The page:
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Shot-to-Shot Deviation of a Common Rail Injection System Operating with Cooking-Oil-Residue Biodiesel
- Dat X. Nguyen - Le Quy Don Technical University, Vietnam Tran Quoc Tuan University, Vietnam ,
- Cavicchi Andrea - Università di Perugia, Dipartimento di Ingeneria, Italy ,
- Kien T. Nguyen - Le Quy Don Technical University, Vietnam ,
- Vu H. Nguyen - Le Quy Don Technical University, Vietnam ,
- Lucio Postrioti - Università di Perugia, Dipartimento di Ingeneria, Italy ,
- Phuong X. Pham - Le Quy Don Technical University, Vietnam
ISSN: 1946-3936, e-ISSN: 1946-3944
Published June 28, 2023 by SAE International in United States
Citation: Nguyen, D., Andrea, C., Nguyen, K., Nguyen, V. et al., "Shot-to-Shot Deviation of a Common Rail Injection System Operating with Cooking-Oil-Residue Biodiesel," SAE Int. J. Engines 16(8):1093-1101, 2023, https://doi.org/10.4271/03-16-08-0062.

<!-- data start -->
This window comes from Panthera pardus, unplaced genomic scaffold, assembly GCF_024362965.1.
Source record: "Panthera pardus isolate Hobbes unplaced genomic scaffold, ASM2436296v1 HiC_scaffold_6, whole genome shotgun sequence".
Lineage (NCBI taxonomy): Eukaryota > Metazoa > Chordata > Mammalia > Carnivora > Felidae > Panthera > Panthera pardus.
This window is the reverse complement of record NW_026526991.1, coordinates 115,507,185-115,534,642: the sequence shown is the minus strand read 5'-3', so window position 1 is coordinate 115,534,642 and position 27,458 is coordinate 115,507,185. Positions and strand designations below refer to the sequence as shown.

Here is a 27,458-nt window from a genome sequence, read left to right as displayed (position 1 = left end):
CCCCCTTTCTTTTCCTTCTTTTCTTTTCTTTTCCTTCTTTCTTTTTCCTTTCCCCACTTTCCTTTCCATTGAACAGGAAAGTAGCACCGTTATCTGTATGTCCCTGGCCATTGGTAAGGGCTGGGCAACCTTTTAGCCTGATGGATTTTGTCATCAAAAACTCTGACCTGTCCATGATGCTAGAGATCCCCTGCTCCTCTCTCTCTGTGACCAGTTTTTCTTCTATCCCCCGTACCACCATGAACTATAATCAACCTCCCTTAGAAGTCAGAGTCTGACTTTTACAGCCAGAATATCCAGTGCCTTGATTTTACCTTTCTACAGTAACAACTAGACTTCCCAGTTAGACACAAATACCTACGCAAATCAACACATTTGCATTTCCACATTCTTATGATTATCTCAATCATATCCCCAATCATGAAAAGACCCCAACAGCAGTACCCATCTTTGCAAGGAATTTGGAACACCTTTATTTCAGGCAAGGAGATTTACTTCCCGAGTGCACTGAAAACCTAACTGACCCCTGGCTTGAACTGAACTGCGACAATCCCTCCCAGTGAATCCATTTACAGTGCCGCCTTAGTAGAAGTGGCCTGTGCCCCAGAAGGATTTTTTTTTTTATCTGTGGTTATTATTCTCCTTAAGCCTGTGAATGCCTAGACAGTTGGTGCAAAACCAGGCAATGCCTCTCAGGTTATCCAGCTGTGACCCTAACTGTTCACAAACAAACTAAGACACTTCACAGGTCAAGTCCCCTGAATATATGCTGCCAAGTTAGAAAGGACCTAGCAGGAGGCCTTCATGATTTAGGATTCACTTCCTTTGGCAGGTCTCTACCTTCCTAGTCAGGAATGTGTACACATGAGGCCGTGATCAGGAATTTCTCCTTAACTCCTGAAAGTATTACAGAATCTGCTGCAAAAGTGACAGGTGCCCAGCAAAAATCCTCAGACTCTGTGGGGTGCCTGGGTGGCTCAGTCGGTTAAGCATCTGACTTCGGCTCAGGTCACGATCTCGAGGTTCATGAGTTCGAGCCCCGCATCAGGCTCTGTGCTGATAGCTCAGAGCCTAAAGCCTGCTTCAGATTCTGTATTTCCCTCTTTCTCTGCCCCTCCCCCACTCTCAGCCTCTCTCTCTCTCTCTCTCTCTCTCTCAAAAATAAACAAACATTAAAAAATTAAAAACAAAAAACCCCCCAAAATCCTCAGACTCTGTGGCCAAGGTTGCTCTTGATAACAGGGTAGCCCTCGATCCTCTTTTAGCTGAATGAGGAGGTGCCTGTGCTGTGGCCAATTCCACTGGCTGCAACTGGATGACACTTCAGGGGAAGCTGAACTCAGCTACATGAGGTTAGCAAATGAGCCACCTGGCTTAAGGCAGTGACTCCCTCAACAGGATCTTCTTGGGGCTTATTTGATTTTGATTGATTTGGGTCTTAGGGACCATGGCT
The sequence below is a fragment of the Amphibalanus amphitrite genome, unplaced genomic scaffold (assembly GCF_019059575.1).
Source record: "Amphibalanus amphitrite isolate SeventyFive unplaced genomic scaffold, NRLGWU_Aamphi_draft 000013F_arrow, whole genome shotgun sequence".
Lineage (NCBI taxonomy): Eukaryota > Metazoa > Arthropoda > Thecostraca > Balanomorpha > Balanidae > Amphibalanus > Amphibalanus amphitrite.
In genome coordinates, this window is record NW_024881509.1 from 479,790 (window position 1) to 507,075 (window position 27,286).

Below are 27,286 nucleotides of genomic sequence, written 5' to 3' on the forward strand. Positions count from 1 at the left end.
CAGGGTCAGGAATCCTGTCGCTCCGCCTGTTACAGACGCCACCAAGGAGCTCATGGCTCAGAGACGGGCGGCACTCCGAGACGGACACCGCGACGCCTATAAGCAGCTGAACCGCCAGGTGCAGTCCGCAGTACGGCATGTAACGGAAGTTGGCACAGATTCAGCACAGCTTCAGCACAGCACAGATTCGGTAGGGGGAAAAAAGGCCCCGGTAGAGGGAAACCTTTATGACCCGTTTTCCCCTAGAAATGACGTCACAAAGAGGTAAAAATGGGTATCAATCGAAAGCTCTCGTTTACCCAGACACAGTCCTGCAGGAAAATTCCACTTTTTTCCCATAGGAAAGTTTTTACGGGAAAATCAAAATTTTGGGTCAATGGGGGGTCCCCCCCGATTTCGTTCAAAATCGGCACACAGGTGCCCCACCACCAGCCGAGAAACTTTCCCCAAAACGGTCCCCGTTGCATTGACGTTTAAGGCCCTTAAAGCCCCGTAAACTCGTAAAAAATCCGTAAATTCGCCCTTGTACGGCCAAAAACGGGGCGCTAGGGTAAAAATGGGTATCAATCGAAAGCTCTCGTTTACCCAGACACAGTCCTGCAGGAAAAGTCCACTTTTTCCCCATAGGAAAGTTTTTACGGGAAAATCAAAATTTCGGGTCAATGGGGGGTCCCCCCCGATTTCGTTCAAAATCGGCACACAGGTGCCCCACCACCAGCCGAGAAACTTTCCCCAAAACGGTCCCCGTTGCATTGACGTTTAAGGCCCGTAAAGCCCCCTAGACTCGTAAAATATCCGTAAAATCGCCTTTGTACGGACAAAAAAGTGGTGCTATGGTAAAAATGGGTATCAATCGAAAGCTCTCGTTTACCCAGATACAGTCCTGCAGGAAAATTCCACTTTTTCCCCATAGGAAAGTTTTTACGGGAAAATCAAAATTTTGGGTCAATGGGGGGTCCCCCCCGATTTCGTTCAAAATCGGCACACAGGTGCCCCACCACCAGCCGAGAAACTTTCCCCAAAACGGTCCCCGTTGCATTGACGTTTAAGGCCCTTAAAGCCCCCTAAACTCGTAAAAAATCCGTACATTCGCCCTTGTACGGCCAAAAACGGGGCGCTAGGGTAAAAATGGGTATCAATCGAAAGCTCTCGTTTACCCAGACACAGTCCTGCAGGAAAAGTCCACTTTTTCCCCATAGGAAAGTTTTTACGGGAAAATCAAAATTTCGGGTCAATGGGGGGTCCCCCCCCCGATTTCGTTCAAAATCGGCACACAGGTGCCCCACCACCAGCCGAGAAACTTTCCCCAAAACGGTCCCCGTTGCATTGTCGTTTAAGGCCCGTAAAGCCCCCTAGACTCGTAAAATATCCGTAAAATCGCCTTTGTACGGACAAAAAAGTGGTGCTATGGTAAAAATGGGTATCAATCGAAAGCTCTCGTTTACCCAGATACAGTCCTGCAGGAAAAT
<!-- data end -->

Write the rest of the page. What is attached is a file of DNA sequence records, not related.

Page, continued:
The shot-to-shot variations in common rail injection systems are primarily caused by pressure wave oscillations in the rail, pipes, and injector body. These oscillations are influenced by fuel physical properties, injector needle movement, and pressure and suction control valve activations. The pressure waves are generated by pump actuation and injector needle movement, and their frequency and amplitude are determined by fluid properties and flow path geometry. These variations can result in cycle-to-cycle engine fluctuations. In multi-injection and split-injection strategies, the pressure oscillation from the first shot can impact the hydraulic characteristics of subsequent shots, resulting in variations in injection rate and amount. This is particularly significant when using alternative fuels such as biodiesel, which aim to reduce emissions while maintaining fuel atomization quality. This study examines the shot-to-shot variations in a second-generation common rail system using cooking-oil-residue biodiesel. The results demonstrate that biodiesel properties impact pressure wave oscillation, shot-to-shot variation, and total injection rate. The study also finds that dwell time has a significant effect on the hydraulic characteristics of the second shot, with minimal influence up to a certain value. However, beyond a certain dwell time value (e.g., 0.8 ms in this study), the impact of dwell time on the pressure fluctuation generated by the second shot is limited. Conducting further research could help deepen our understanding of the influence of shot-to-shot deviations. This could involve exploring biodiesel spray characteristics using techniques such as shadowgraph imaging and studying the effect of these deviations on flame propagation and emission formation. Examining engine performance could also provide valuable insights into the effectiveness of the split-injection strategy and biodiesel blends. Additionally, characterizing biodiesel spray using the double-shot technique to examine spray penetration, cone angle, and/or spray impingement and combustion characteristics could be useful in linking it with the shot-to-shot variation investigated in this study. Such research can contribute to advancing the state-of-the-art knowledge on this topic.